THE SOUNDTRACK BAND OF MR. PETE & MARY JANE GREEN
Temecula, CA – Well, unless you are a first time reader or live on the other side of the beltway, you are aware of my soon-to-be released narrative history entitled, Memoirs of Mr. Pete & Mary Jane Green. Like the general perimeters of the news I cover, the book back cover shamelessly self-promotes the ‘front seat fun house ride through music, pop culture, and politics…’ Though there are many music references, such as song titles or lyrics, only one band runs the background soundtrack of the 80s for me. That band is the Spoonbills.
In the days before Pro Tools and housing booms, if you played music for a living, even a part-time living and you didn’t live in LA or New York, you played in a weekend cover band that rocked well known versions of AOR hits in bars. Bands still do this today, like T-Town’s Master Splinter & The Shredders.
Today when I meet bands I can immediately plug into whatever band stage they are in thanks to the Spoonbills and spending time ‘behind the curtain’, a place few fans ever get to see or even know about. Becoming a ‘seventh’ member who travels with the band but doesn’t play in the band, puts you closer to the band than a girlfriend is. You get to see the band dynamics and the transition from someone just carrying a music case to a group melting faces through a fat bottom, catchy licks, and tight, memorable percussion, linked with admirable vocals plus in-between song ad-libs which indicate some current subplot ‘behind the music’.
That was a typical Spoonbills live music bar night.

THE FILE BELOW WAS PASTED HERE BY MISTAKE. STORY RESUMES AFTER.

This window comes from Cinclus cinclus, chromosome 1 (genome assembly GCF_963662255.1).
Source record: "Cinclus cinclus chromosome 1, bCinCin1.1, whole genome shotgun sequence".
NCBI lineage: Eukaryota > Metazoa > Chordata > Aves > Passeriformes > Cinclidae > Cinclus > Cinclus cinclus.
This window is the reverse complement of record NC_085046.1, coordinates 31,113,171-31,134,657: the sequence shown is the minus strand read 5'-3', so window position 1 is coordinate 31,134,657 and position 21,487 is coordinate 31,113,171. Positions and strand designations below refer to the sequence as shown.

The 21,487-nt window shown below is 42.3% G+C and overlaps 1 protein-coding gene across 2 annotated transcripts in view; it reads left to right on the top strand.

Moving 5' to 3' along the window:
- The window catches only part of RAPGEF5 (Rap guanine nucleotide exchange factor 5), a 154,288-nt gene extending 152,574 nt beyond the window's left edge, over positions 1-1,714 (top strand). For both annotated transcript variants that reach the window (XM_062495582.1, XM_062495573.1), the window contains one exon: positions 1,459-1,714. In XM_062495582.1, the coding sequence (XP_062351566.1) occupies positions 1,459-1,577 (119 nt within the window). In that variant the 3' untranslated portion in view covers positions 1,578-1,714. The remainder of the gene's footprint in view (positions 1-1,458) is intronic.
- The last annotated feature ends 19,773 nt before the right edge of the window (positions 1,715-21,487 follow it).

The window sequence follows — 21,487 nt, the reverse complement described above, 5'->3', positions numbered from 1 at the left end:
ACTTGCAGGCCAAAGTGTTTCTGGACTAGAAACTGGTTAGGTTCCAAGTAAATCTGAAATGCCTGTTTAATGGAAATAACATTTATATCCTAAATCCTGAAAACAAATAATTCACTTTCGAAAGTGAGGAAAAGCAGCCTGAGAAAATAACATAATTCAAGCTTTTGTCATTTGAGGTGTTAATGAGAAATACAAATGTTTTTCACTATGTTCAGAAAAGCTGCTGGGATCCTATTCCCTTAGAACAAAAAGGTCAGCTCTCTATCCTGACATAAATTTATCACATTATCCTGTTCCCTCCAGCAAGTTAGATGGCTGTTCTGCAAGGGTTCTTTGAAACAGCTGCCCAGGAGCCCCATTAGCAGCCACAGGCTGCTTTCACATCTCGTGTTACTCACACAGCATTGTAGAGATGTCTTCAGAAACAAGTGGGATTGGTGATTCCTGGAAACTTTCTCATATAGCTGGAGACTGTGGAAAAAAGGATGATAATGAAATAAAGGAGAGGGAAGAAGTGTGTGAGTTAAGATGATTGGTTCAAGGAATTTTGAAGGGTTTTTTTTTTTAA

They kidded that they were the ‘best [bar/hobby] band on either side of the Mississippi River. On many a night, they were. The band behind the line in Memoirs of getting ‘pallbearers to dance at a funeral’ was about the Spoonbills sound track.
One such night is captured live via analog tape now digitized onto a CD.
When first hearing the recorded live night, a cord of recognition was struck that wasn’t there with the last Spoonbills ‘live’ CD that I got from Woody, the main drummer and sometimes frontman of the band where almost everyone had a song cover they put in the set list from time to time. The ‘Bills’, as close fans called them, also had a few line-up changes. This CD featured the keyboard player and line-up that was present in the late 80s-early 90s and was the last performance of Giulio Savioli with the band. He left the group shortly thereafter and quit playing music.
Listening more and more, I determined that I was indeed there that night and can be heard yelling various comments along with the rest of the ‘wolf pack’, see Memoirs. Captured also that night is a perfect example of the Spoonbills’ magic, a mix of musicianship and professionalism planted with some Iowa fertilizer.
The music is genuine and the rhythm inviting as you listen to the band that would be playing on the honky-tonk night destined to be a memory etched by the beautiful long-legged blonde who just flashed you a chicklet tooth smile that said ‘maybe.’
Good Times. Meanwhile, plans to publically release the recording are in process so keep it here, this is a developing story.
(Standing, l-r, Dean Jensen, William Vanetta, Giulio Savioli, Jr.; bottom row, l-r, Barry ‘B’, Alan Garcia, Woody Trauffer – The Spoonbills, circa late 80s-early 90s)